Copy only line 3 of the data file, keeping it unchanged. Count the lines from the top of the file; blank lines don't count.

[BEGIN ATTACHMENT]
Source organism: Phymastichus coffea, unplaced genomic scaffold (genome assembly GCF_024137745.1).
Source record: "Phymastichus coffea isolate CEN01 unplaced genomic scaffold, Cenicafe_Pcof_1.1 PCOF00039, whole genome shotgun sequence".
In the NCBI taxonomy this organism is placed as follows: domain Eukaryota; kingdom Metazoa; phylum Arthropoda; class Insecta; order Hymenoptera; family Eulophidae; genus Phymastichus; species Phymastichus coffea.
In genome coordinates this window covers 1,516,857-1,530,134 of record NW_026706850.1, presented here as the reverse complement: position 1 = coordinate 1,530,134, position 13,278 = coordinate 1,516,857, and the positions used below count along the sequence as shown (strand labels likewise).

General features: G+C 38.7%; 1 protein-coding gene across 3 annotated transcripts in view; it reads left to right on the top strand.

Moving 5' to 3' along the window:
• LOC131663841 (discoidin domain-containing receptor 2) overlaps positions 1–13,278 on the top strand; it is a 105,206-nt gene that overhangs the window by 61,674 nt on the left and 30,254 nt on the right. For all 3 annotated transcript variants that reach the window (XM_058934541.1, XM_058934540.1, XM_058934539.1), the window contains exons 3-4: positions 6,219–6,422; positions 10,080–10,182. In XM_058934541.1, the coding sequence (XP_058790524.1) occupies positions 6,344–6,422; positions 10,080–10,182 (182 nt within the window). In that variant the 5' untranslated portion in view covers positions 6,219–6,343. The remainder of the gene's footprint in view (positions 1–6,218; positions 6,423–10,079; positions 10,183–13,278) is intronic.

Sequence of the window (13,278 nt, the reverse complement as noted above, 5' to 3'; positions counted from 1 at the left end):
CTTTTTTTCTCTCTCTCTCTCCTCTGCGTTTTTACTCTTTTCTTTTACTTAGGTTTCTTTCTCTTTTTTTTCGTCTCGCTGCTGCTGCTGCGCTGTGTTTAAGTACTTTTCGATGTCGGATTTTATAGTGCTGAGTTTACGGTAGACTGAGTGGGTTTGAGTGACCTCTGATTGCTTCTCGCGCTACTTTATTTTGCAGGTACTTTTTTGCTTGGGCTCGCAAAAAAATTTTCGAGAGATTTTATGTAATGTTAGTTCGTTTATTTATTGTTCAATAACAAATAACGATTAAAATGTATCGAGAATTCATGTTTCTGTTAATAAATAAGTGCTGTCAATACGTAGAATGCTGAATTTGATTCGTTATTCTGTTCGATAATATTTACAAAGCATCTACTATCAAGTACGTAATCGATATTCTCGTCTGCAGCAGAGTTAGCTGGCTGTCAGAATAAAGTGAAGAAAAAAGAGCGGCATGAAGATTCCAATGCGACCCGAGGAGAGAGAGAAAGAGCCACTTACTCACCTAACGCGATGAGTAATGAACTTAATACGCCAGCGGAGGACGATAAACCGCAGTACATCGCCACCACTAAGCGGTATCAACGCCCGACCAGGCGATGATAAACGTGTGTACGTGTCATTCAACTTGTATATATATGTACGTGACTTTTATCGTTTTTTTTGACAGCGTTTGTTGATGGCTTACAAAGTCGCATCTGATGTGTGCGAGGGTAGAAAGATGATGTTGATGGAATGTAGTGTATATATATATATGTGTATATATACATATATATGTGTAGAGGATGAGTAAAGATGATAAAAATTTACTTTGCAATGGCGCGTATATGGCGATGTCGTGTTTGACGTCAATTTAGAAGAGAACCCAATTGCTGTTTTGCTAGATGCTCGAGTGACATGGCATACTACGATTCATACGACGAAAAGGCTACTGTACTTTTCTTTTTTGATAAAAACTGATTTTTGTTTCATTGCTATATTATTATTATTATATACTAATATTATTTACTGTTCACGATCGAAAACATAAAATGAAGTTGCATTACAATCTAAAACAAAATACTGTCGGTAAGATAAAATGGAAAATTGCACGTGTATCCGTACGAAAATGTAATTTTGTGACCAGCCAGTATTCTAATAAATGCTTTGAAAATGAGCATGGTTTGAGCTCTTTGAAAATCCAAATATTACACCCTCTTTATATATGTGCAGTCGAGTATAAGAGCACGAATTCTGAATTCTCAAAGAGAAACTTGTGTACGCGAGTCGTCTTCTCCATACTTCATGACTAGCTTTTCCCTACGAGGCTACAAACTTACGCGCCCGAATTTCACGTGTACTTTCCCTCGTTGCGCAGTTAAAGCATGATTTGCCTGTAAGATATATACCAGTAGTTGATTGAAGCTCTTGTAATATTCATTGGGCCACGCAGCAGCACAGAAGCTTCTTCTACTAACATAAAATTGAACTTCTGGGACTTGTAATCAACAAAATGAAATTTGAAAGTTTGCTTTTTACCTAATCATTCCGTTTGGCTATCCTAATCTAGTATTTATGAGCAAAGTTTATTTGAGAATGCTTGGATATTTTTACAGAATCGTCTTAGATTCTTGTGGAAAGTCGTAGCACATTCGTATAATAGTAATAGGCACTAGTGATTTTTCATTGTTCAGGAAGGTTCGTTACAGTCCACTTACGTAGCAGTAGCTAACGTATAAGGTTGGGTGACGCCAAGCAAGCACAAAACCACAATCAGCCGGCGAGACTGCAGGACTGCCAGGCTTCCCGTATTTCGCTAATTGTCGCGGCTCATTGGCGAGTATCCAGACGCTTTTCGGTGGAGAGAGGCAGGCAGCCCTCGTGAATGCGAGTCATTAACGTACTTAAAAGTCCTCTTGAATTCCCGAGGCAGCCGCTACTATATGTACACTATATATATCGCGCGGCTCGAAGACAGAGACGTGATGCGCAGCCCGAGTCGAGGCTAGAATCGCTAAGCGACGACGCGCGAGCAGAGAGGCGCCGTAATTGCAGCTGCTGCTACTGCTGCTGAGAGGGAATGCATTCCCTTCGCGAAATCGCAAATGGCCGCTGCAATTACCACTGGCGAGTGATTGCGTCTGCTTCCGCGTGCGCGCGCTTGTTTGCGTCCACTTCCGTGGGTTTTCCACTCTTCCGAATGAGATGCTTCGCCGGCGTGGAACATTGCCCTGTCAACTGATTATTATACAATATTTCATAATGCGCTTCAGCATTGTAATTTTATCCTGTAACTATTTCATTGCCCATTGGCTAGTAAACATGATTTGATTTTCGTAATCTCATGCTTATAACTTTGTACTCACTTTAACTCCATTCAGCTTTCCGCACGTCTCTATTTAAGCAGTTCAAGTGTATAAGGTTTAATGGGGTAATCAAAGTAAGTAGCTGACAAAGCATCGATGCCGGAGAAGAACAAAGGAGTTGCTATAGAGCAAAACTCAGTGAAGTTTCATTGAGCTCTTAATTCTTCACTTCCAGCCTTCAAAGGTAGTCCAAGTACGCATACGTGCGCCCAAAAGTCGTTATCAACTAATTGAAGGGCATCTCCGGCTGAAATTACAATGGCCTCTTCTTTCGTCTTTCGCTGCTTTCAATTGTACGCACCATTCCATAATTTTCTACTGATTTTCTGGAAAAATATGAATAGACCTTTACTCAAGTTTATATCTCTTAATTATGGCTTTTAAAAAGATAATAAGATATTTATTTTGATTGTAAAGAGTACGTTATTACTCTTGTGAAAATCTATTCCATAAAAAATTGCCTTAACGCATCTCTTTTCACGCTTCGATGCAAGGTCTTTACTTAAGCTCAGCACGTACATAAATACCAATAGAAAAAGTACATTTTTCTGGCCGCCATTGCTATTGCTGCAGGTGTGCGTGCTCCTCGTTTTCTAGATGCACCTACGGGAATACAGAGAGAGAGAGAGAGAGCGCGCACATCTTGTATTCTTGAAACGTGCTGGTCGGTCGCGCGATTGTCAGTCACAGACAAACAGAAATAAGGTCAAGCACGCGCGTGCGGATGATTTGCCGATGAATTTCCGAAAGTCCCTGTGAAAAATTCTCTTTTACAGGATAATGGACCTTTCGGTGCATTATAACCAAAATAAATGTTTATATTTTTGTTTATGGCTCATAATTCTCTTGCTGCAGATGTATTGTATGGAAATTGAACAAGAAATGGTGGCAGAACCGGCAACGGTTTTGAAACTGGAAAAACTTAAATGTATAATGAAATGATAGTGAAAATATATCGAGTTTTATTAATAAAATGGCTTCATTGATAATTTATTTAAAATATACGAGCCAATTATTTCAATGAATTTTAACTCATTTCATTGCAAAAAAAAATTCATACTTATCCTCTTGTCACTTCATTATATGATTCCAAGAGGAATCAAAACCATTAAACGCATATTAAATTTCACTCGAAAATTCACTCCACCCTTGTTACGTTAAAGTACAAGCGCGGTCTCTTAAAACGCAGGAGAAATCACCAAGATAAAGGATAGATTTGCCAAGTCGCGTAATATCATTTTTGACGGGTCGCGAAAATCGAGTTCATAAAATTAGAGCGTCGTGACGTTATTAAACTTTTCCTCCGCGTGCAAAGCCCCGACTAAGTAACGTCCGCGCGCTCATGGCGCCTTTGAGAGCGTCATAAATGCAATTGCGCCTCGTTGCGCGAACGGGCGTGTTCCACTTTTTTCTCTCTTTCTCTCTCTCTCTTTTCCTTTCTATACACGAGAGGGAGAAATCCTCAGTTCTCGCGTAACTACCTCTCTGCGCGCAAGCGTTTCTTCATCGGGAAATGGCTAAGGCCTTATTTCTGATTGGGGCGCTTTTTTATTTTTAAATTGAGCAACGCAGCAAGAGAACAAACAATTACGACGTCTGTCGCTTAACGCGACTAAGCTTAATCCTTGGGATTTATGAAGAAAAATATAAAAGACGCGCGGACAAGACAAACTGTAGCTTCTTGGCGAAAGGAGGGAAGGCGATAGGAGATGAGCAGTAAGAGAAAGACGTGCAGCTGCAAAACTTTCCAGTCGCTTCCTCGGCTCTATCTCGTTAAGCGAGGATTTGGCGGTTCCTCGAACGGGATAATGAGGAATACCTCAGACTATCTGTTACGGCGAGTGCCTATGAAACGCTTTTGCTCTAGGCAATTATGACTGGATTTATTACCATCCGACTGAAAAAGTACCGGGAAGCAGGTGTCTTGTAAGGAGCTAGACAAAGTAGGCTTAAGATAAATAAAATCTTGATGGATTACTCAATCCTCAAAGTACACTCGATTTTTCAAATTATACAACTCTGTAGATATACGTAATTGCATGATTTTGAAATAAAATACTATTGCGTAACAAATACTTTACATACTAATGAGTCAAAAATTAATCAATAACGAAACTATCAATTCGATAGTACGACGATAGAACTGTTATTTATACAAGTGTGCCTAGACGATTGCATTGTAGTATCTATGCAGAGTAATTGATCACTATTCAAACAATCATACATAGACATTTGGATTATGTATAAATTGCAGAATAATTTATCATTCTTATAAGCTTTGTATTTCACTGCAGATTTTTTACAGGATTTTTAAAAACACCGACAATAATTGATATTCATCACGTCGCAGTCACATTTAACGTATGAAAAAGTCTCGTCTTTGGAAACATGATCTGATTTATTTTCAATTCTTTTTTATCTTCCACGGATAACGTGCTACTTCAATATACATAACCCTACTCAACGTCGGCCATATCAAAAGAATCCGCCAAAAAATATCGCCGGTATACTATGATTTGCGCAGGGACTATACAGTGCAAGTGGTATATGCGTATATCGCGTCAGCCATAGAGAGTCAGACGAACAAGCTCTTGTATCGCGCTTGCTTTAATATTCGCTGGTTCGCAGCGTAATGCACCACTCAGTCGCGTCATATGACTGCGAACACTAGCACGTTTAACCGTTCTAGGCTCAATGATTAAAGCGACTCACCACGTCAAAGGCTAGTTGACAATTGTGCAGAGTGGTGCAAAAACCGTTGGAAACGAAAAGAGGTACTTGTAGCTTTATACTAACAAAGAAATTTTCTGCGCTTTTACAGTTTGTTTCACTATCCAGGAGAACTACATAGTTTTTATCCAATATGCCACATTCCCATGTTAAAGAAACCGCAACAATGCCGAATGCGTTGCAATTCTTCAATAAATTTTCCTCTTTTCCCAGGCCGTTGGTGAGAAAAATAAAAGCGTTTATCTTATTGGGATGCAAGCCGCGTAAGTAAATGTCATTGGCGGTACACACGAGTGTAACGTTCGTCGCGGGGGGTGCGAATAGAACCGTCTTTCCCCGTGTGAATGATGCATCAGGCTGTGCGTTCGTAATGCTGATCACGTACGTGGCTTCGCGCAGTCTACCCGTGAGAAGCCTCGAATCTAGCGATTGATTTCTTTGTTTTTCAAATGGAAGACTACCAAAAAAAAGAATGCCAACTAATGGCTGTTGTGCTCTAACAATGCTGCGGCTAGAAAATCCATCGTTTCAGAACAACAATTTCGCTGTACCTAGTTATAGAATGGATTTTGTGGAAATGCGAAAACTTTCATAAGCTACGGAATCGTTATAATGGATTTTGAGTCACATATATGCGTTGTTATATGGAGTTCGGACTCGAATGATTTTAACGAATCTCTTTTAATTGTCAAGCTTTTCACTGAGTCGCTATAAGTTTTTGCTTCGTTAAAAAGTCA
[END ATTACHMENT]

In the NCBI taxonomy this organism is placed as follows: domain Eukaryota; kingdom Metazoa; phylum Arthropoda; class Insecta; order Hymenoptera; family Eulophidae; genus Phymastichus; species Phymastichus coffea.